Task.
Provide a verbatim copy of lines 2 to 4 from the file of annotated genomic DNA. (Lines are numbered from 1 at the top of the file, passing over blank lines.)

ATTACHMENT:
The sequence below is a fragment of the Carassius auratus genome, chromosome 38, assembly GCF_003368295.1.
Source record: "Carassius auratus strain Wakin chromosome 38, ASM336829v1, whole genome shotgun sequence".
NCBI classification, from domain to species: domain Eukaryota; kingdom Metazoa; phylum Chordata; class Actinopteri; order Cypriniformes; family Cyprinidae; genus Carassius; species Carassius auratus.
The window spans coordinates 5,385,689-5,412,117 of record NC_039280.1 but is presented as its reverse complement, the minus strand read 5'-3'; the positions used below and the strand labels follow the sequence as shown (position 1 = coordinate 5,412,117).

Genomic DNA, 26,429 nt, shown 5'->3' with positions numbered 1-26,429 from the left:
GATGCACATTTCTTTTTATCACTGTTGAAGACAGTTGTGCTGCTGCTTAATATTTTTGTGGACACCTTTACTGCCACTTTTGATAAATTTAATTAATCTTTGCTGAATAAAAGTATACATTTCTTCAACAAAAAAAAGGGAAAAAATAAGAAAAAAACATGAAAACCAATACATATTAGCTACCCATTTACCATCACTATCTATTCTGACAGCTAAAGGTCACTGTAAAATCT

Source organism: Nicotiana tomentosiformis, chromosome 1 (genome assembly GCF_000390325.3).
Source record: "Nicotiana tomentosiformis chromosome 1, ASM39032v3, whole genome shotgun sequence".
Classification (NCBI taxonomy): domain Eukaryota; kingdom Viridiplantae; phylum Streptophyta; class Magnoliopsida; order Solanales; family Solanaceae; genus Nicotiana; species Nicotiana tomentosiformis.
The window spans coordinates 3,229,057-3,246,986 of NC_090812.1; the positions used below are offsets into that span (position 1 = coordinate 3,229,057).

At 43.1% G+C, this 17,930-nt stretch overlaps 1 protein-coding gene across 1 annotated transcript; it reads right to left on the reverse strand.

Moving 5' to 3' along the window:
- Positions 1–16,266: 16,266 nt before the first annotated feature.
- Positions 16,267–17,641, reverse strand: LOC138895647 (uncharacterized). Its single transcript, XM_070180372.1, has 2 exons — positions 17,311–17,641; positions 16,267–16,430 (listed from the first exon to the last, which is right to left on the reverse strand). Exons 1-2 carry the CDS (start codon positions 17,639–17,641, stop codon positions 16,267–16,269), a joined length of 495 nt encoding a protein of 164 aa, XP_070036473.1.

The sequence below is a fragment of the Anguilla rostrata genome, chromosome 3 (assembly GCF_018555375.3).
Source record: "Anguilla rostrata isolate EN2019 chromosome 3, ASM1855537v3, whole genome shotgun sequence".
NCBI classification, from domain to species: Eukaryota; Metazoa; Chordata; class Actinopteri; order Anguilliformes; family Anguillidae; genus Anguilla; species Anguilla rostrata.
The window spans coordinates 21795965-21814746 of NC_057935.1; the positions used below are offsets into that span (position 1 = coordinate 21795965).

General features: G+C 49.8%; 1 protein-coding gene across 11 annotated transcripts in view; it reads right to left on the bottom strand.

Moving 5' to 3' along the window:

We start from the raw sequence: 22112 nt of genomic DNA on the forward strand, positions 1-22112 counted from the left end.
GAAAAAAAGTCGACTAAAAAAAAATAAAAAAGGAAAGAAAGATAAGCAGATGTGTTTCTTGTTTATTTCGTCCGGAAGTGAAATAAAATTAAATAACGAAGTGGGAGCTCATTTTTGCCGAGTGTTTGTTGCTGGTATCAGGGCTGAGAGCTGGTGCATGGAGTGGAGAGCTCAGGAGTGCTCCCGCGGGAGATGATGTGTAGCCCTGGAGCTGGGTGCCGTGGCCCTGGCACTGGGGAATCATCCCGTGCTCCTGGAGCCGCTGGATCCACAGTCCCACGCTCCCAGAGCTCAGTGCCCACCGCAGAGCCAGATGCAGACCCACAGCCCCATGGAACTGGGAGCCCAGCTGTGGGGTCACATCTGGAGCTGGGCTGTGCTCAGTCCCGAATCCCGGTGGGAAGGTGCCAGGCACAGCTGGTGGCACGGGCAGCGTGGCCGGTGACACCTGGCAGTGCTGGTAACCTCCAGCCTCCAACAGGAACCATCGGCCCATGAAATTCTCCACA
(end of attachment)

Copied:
Source record: "Carassius auratus strain Wakin chromosome 38, ASM336829v1, whole genome shotgun sequence".
NCBI classification, from domain to species: domain Eukaryota; kingdom Metazoa; phylum Chordata; class Actinopteri; order Cypriniformes; family Cyprinidae; genus Carassius; species Carassius auratus.
The window spans coordinates 5,385,689-5,412,117 of record NC_039280.1 but is presented as its reverse complement, the minus strand read 5'-3'; the positions used below and the strand labels follow the sequence as shown (position 1 = coordinate 5,412,117).